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Lee Bontecou Works

Lee Bontecou - Seventh Stone 1965-1968, pencil signed, dated and numbered 3-31, with full margins, Universal Limited Art Editions, West Islip, New York, publisher and with their blindstamp. Lithograph on wove paper. image: 14 x 10 1/2 in. (35.6 x 26.7cm) sheet: 25 x 20 in. (63.5 x 50.8cm)

Lee Bontecou - Untitled (Wish Well), from National Collection of Fine Arts Portfolio 1967, pencil signed, dated and numbered 2/144, with full margins, HKL Ltd., New York, New York, along with Universal Limited Art Editions, West Islip, New York, publishers and with the ULAE blindstamp. Etching and aquatint in colors on Flax paper. image: 26 x 17 in. (66 x 43.2cm) sheet: 30 1/8 x 19 3/4 in. (76.5 x 50.2cm)

Lee Bontecou (born January 15, 1931 in Providence, Rhode Island) is an American sculptor and printmaker and a pioneer figure in the New York art world. She kept her work consistently in a recognizable style, and received broad recognition in the 1960s.

Bontecou made abstract sculptures in the 1960s and 1970s and

created vacuum-formed plastic fish, plants, and flower forms in the 1970s. Rich, organic shapes and powerful energy appear in her drawings, prints, and sculptures. Her work has been shown and collected in many major museums in the United States and in Europe.

In the 1960s, Bontecou's work was hailed for its unique position in between painting and sculpture. Sculptor Donald Judd wrote that her work "asserts its own existence, form and power. It becomes an object in its own right." The openness, autonomy, and engineering processes central to her work, were embraced by the Feminist Art Movement in the 1970s and her use of cavities and holes has been read as female genitalia, and the related, central core imagery. It is an association the artist denied. Her work has been characterized by references to the synergy between nature and fiction, resulting naturalistically rendered creatures, with grotesquely morphed features.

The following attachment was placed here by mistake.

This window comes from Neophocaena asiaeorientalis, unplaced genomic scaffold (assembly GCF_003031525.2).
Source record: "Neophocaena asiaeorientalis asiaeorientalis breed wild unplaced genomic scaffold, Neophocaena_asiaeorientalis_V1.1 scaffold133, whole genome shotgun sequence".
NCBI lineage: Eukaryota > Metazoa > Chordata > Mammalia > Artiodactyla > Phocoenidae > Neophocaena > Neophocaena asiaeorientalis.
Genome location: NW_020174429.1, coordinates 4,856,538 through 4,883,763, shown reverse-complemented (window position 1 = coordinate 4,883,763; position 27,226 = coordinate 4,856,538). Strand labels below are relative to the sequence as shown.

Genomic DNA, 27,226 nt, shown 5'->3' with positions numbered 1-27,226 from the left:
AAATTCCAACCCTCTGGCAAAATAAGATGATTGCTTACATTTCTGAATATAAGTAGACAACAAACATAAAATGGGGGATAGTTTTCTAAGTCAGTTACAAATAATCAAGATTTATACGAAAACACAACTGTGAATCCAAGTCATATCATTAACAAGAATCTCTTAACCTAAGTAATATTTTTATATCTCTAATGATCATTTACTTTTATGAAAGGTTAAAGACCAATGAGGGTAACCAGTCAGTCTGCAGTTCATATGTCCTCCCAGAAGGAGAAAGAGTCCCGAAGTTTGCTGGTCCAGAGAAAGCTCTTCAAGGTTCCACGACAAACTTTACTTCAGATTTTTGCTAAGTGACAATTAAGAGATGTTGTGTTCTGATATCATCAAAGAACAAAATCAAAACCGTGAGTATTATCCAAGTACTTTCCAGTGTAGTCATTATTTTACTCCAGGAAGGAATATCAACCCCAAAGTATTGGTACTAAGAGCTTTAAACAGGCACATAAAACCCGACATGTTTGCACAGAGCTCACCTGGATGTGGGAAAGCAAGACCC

Public collections

  • Chazen Museum of Art[21]

  • Cleveland Museum of Art[22]

  • David H. Koch Theater (New York City)

  • David Winton Bell Gallery at Brown University

  • Glenstone[23]

  • Kunstmuseum Den Haag, (The Hague)[24]

  • Herbert F. Johnson Museum of Art at Cornell University

  • Honolulu Museum of Art

  • Menil Collection[10]

  • Moderna Museet (Stockholm)

  • Museum Boijmans Van Beuningen (Rotterdam)

  • Museum of Contemporary Art, Chicago[25]

  • Museum of Fine Arts, Houston[26]

  • Museum of Modern Art[27]

  • National Gallery of Art[28]

  • The Governor Nelson A. Rockefeller Empire State Plaza Art Collection (Albany, NY)[29]

  • Pennsylvania Academy of the Fine Arts[30]

  • The Richard M. Ross Art Museum (Delaware, OH)

  • Smithsonian American Art Museum[31]

  • Stedelijk Museum Amsterdam

  • University of Michigan Museum of Art[32]

  • Walker Art Center[33]

  • Whitney Museum of American Art[2]

Lee Bontecou


Seraphin Gallery, Philadelphia, PA


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